What you definitely shouldn’t do during a job interview

You have a job interview, congratulations! What blunders should you absolutely avoid during your conversation with the recruiter?


Imagine: you are invited for a job interview. You have already overcome the first important hurdle. Now all you need to do is to persuade the interviewer that you are the ideal candidate for the job. Rather regrettably businesses sometimes come up against candidates, who have hardly prepared themselves. We have provided a few examples here of a series of blunders that you absolutely must avoid.

The name of your contact person? No idea…

Rather annoying: you arrive at a company for an interview and no longer know with whom you have an appointment. The receptionist then has to telephone each person in the company to find the right person. You can avoid this situation by simply taking along the invitation or the job advert and quickly looking at them again before you go into the building.

I’m afraid that I have no idea about what your company does

Often the interviewer will ask “What do you know about our company?”. Once during an interview a candidate answered to the market leader in consultancy software: “You do the same as company X, but they are the market leader”. Well of course you are not going to make a good impression… You also need to think about the job for which you are applying: what are the tasks and why would you be the ideal candidate for the job?

I think that you haven’t approached that well

“I would completely change that sales document and your logo isn’t very appealing either. I also visited your web site once and think that there is still a lot that can be improved.” Companies often ask for your feedback and for your ideas, and then you may give your opinion, but do not start off by criticising the company. You want to work for that company, so adopt a positive attitude.

Was that in my CV?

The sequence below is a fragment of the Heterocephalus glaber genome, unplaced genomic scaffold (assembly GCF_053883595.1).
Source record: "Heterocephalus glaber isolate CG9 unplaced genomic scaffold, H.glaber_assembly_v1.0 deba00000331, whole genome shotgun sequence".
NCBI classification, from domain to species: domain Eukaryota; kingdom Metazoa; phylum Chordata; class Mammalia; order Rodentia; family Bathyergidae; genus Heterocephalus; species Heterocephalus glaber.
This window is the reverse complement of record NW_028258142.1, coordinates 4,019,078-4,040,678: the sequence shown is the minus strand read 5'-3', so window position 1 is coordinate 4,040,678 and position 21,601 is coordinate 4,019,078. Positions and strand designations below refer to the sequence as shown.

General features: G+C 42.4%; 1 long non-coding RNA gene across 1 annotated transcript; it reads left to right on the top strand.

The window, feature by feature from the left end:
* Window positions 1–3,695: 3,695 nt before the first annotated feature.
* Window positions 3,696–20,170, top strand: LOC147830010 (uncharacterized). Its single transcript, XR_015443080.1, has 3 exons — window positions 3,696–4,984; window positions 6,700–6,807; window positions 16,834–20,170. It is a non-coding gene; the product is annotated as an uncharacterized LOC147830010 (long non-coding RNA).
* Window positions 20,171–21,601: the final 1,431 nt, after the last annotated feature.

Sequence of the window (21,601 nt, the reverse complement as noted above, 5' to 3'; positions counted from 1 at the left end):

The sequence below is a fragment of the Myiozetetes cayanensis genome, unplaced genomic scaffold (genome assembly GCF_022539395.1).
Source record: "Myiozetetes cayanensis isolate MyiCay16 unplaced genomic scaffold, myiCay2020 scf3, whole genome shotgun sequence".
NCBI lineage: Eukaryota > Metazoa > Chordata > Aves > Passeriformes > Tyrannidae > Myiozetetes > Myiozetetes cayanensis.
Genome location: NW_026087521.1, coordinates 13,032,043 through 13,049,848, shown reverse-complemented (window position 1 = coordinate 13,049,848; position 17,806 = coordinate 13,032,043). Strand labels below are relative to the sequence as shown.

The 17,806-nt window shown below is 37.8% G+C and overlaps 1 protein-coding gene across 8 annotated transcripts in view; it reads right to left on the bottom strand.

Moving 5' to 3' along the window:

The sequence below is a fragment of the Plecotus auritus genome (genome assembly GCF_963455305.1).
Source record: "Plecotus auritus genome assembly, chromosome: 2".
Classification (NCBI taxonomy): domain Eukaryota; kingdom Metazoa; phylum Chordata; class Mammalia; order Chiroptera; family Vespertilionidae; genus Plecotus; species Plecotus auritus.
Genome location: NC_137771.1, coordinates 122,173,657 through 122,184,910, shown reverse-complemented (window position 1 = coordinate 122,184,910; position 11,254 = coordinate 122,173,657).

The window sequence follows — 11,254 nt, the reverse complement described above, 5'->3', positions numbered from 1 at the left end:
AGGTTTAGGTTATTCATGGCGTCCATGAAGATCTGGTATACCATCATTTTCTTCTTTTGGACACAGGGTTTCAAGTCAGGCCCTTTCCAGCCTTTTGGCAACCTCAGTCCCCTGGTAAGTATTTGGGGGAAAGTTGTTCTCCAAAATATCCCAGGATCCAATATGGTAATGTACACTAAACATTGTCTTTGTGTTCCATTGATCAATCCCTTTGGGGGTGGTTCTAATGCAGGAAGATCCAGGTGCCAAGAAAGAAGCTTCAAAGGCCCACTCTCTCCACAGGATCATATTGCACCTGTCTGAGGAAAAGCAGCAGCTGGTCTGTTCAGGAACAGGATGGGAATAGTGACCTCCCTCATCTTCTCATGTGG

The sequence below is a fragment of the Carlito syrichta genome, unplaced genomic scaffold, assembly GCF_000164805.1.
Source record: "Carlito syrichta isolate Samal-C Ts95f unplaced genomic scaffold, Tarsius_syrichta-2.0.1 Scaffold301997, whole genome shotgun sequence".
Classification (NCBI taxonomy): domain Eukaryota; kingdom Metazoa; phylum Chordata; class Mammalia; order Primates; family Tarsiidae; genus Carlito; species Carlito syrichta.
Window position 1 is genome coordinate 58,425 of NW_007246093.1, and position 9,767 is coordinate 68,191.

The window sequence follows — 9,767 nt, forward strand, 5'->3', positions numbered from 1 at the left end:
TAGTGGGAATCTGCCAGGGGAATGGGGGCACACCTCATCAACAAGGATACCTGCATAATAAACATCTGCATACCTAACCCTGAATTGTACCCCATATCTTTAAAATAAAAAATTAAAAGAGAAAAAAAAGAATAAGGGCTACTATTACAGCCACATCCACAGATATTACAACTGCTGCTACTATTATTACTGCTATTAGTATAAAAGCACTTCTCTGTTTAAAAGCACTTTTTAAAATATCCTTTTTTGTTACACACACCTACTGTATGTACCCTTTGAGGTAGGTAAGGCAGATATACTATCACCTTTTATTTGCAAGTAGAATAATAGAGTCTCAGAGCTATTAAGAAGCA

If the interviewer asks you to explain what you learned during your computer course, then you probably included that course in your CV. Make sure that you immediately recognise where he discovered this and do not ask “Where did you read that?”

I can no longer remember what I read about this in the job application guide

Many candidates prepare thoroughly by reading job application guides. This is a good idea, but remember that they can provide you with advice, but what is set out in them is not an exact science. But at all costs try not to repeat the answers that you have read there, just because according to the book some answers are advised. You need to stand out amongst the masses of candidates, and so try to present yourself in an original and interesting way.

I don’t get on well with my current manager

If the interviewer asks you why you are applying for the job, many candidates start by complaining about their current employer. For example, they might say: “My manager does not appreciate my work” or “I don’t get on well with my colleagues”. Try to explain in a positive way why you are not that keen on your current job. It is not always easy to explain why you are leaving a company, otherwise you wouldn’t be looking for another job if your current job really is your dream job. Wherever possible, talk about the future, in this way you will find it easier to say the right thing and you will come across as being positive.

My strong points? I don’t really know…

You must know yourself really well and also know what you want to persuade the recruiter about. Somebody that is not able to give an answer to questions about his/her professional successes, strengths and weaknesses or motivation, is not only poorly prepared, but also comes across as being incompetent. You must be able to relate in a flowing and structured manner what you have already achieved – and that doesn’t mean that you just have to summarise all of the facts. Prepare answers to questions that are often asked and practice your answers with your friends or family if you are in any doubt.

I do not have any questions, I will be able to find out anything as and when I start work here

By asking questions, you demonstrate interest. Generally speaking, interviewers will ask you at the end of the interview whether you have any questions. Rather regrettably most people are not able to think of any questions then. Prepare questions, but don’t focus too much on this. If you ask questions about things that come up during the interview, you are demonstrating that you can listen properly. Your questions must also be relevant within the framework of the job. If you ask whether there is a cafeteria and whether you will have to work much unpaid overtime, then you will not come across as being motivated.

To help you, we are providing you with an overview of the most frequently asked questions during job interviews:

  • What do you know about the company/the job?
  • Why have you applied?
  • Outline your work experience
  • What are your most important achievements?
  • What do you want to achieve?
  • Why do you want to change jobs?
  • What are your strengths and weaknesses?
  • Describe yourself